Vermont Business Magazine Copley Hospital’s Care Coordination program in the Emergency Department is attracting national attention. Three of Copley’s clinical leaders involved in launching the program were invited to speak at the American Hospital Association's 2019 Rural Health Care Leadership Conference in Arizona. The conference brings together top practitioners and thinkers to share strategies and resources for accelerating the shift to a more integrated and sustainable rural health system.
Lori Profota, Copley Hospital’s Chief Nursing Officer; Michael Brigati, Director of Emergency Services and Clinical Life Safety; and Dominique Couture, Social Worker, presented a workshop on February 5 at the conference, detailing the strategies Copley put into place to improve care coordination. Over the past two years, Copley has collaborated with community medical homes, the Vermont Chronic Care Initiative, local community agencies and other stakeholders to address the high cost of care. The hospital’s goal was to reduce the amount of potentially avoidable visits to the Emergency Department (ED), which in turn would reduce the cost of care in the community. Their project reduced avoidable visits to the ED by 25%, resulting in a potential cost savings to the health care system of nearly $180,000.
Copley Hospital clinicians Lori Profota, Chief Nursing Officer; Michael Brigati, Director of Emergency Services and Clinical Life Safety; and Dominique Couture, Social Worker, were invited to speak at the American Hospital Association's 2019 Rural Health Care Leadership Conference. Their presentation detailed Copley’s successful Care Coordination program to reduce avoidable visits to the Emergency Department. Copley photo.
The hospital’s service area had a higher than average number of potentially avoidable visits to the Emergency Department (ED), while also recording below average for referrals to primary care physicians. Working in collaboration with Community Health Services of Lamoille Valley, the hospital had focused on connecting ED patients with a primary care provider, but was not seeing measurable improvement. The collaboration than placed social worker Dominique Couture in the ED with a goal to focus on a small, targeted population. Twenty-nine patients were identified as “super-utilizers” of the ED, accounting for 4% of the total ED visits in a 90-day period. It was discovered that these identified super-utilizers had a primary care provider and were insured, and while connected to social services, the care was not necessarily coordinated. The team changed the program’s focus to better understand and address the barriers preventing the hospital’s “super-utilizers” from getting the care they needed before coming to the ED and to better coordinate access to needed services available in the community. Management of chronic conditions, along with a lack of affordable, adequate, and stable housing and transportation were identified as key issues. Couture began referring patients to the Vermont Chronic Care Initiative, Medication Assisted Treatment program, and other community resources to address social determinants of health. She followed up with the patients to ensure they followed through with referrals and helped coordinate medication and transportation, ultimately closing the loop with the patients and a long-term care manager to ensure ongoing support for needed services.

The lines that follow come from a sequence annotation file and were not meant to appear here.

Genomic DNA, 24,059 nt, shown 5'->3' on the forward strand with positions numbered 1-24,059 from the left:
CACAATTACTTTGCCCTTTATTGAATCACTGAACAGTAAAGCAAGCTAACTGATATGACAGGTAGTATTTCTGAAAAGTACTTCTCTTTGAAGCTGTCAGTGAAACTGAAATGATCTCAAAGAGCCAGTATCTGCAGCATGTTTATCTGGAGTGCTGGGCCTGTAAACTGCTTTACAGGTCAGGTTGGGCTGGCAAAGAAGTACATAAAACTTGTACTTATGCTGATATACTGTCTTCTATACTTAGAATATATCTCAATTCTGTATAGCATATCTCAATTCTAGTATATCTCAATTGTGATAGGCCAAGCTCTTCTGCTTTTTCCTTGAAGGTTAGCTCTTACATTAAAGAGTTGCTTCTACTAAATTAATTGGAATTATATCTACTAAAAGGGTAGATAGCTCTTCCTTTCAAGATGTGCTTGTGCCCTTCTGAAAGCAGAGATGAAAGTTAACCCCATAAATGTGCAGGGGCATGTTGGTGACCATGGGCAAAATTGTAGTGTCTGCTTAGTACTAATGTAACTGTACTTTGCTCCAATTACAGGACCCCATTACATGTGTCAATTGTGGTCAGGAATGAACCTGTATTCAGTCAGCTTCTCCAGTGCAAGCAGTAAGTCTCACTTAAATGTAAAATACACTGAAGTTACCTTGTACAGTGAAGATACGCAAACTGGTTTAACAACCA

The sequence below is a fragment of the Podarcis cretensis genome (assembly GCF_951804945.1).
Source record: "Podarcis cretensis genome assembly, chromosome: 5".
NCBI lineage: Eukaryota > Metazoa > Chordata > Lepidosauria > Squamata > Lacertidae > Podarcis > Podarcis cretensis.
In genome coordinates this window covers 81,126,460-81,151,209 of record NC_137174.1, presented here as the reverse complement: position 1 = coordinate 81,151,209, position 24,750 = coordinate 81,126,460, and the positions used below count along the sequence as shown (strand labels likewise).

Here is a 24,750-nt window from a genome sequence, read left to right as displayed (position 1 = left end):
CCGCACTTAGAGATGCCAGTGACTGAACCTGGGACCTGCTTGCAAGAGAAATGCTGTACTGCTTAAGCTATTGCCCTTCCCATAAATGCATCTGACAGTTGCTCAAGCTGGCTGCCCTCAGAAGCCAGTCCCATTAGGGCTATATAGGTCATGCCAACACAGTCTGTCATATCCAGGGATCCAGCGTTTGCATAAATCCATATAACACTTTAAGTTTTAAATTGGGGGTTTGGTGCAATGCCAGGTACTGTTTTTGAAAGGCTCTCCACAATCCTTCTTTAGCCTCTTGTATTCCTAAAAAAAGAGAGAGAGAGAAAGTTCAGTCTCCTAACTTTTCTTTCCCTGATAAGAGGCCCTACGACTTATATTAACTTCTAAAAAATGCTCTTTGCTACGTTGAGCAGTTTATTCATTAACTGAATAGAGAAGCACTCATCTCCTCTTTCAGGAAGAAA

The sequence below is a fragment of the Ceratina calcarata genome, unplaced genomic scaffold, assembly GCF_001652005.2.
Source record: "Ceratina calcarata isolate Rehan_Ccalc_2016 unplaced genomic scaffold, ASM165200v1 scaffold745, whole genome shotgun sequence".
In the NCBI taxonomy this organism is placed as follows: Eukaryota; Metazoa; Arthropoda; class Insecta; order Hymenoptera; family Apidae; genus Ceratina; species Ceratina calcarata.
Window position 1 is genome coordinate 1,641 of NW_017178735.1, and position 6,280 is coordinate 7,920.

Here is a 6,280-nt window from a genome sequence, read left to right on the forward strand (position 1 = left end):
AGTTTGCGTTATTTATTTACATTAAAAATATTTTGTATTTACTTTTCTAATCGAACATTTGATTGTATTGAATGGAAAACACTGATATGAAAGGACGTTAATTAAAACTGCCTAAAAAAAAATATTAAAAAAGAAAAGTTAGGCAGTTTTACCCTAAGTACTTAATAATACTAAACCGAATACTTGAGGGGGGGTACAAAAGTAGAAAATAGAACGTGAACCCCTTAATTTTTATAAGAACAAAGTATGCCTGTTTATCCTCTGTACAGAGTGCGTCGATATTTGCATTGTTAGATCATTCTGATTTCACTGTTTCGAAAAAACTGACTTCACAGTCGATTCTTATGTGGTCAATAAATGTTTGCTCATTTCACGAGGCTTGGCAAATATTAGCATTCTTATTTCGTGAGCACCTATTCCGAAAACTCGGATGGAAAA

“It’s these ‘light touches’ of quick check-ins or phone calls to patients to follow up, that made a world of difference,” said Lori Profota, Chief Nursing Officer at Copley Hospital.
The initiative continues and involves care coordination with both clinical services, local health agencies, and social service agencies throughout the region. The program utilizes a framework established by the Blueprint for Health locally where care team members meet regularly via organized care team meetings in addition to the follow-up coordination from the ED social worker. Copley and Community Health Services of Lamoille Valley have expanded the program by including hospital inpatients and adding a Resource Referral Specialist in the ED.
“This has really proved that a very small amount of people or a limited amount of resources a small hospital can put into something can have really meaningful outcomes,” said Michael Brigati, Director of Emergency Services at Copley Hospital.
About Copley Hospital
Copley Hospital is a not-for-profit Critical Access Hospital serving the greater Lamoille County region and is one of the area’s largest employers. Copley offers exceptional care from skilled specialists using state-of-the-art treatments and technology supported with the warm, personalized feel of a community hospital. Copley offers 24-hour emergency services, a family-friendly Birthing Center, and inpatient and outpatient care including Cardiology, General Surgery, Obstetrics/Gynecology (The Women’s Center), Orthopedics (Mansfield Orthopaedics), Rehabilitation Services, and Diagnostic Imaging on its campus in Morrisville. Visit http://www.copleyvt.org or call 802-888-8888 for more information.
Source: Morrisville, VT – Copley Hospital 2.6.2019